Magazine article The Spectator

Old Baghdad in Hertfordshire

Magazine article The Spectator

Old Baghdad in Hertfordshire

Article excerpt

Old Baghdad in Hertfordshire THE CAMBRIDGE DICTIONARY OF ENGLISH PLACE NAMES edited by Victor Watts CUP, £175, pp. 713, ISBN 0521362091

Who would have thought of Harrow as 'the heathen temple' or suburban Penge as Celtic pen ced, 'head of the wood"? This new dictionary, the better part of 20 years in the making, re-enchants the prosaic and gives historical resonance to the timelessly English. We are reminded of the mixed Celtic, Roman, Scandinavian, Germanic and other roots of what came to be England, and given Continental and Indo-European parallels for English place-names. It tells the history of the landscape and of those who owned and worked on it, and is an invaluable companion to books like W. G. Hoskins's classic Making of the English Landscape and Oliver Rackham's History of the English Countryside.

Take names of British Celtic origin. Catterick, for instance, appears in Ptolemy's Greek (c. 150) as Katouraktonion, from the British 'place of the battle ramparts' (not, as used to be thought, 'cataract'), while Kent, Cantium in Caesar, is 'corner land' or 'edge land' and Berkshire derives ultimately from Brit, barraco, 'hilly' (viz. the B. Downs). Branodunum, from Brit, bran, 'raven', or the mythological hero Bran, becomes Brancaster, 'Roman fort where broom grows' (cf. Brandon), while Creake (Norf.) is primitive Welsh creig, 'rock', a witness to the former presence of the British (called Welsh, 'foreigners', by the English) throughout the land.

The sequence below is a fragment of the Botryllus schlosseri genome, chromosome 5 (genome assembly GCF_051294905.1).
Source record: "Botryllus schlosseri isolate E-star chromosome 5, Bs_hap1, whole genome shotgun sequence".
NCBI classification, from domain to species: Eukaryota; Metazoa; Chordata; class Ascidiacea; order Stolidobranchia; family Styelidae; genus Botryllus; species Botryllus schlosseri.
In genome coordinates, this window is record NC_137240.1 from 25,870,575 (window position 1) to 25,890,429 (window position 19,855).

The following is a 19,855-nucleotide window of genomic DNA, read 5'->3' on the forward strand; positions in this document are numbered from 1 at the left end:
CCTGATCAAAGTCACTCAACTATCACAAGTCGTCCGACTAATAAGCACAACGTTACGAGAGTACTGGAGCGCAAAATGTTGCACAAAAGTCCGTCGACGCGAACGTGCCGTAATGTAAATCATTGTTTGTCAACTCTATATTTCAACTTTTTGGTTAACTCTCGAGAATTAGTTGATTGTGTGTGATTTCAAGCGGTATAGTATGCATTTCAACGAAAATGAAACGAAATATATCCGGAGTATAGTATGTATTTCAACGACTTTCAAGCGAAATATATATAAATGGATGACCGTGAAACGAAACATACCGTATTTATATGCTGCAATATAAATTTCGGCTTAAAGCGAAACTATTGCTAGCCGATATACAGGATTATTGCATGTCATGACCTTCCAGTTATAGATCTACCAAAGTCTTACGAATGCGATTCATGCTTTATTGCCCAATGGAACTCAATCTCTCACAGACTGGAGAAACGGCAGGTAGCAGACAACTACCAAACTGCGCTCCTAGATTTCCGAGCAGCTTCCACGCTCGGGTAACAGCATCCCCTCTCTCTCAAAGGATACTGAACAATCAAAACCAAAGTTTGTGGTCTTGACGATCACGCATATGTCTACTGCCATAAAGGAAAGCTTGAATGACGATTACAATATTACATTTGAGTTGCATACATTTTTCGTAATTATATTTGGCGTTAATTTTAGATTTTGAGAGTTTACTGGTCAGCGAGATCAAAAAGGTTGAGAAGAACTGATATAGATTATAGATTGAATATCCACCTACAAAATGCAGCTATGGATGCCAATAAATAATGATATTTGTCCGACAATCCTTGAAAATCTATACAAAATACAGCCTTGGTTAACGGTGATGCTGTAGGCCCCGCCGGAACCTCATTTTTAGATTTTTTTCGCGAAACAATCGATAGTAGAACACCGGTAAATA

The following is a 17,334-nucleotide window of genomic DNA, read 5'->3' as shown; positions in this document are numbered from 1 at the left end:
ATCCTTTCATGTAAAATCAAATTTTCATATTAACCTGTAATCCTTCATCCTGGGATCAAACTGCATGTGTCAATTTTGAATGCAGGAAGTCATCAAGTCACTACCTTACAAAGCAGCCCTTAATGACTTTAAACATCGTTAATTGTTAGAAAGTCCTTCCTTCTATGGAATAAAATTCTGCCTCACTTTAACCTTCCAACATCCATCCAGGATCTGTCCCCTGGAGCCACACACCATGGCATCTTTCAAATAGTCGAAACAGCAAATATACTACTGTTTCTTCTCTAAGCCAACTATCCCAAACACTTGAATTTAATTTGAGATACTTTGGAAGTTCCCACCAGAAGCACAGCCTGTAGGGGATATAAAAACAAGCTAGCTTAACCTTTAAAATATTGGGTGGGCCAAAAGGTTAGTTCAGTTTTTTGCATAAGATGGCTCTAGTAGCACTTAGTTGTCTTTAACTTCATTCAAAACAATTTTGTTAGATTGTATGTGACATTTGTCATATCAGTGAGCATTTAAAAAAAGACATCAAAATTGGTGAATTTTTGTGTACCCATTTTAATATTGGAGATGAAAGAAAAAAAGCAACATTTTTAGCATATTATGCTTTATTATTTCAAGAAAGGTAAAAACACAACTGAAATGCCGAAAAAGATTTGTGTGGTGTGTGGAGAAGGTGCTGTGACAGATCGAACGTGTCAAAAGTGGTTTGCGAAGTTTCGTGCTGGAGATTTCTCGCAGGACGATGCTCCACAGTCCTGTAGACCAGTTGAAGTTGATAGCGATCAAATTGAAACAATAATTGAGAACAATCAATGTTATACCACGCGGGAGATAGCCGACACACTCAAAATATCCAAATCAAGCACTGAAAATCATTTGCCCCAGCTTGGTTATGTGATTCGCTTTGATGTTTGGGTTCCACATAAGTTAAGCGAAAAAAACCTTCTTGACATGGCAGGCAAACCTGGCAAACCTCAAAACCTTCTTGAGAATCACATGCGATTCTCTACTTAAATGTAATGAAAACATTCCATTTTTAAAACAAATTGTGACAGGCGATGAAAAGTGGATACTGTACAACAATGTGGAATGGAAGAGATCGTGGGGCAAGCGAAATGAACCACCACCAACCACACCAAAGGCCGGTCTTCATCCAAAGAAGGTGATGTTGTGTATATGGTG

Churchill (Devon, Oxon, Worcs) is from pr.W. crug, 'hill' - in effect, 'hill hill' rather than 'church hill' (the English were not to know what 'crug' meant, and heard it simply as a place-name). A close parallel is Chetwode (Bucks), 'wood wood', from pr.W. ced, seen also in Chatham. British river-names include Brent (Gtr. Lon.), 'holy river', Dee (Ches.), 'goddess' (Deua), Ock (Oxon), 'salmon river' (W. eog) and Mite (Cumb.) from root meigh, 'to urinate'. It is nice to know that the river Rye (N. Yor.) may share the same root as the Rhine, and the Don (Brit. Danu) as the Danube, while Wilton on the Wylye may be related to Vilnius on the Vilia.

Isolated remnants of British populations can be seen in names like Saffron Walden, 'valley of the Welshmen', Waltonon-Thames, and Walmer. Swaffham is 'homestead of the Swabians', while other tribal names are seen in Hitchin, 'the Hicce', and Uxbridge, 'bridge of the Wixan' ('Village People'). Irish connections appear in Malmesbury, from the monastery's founder Maildub. …

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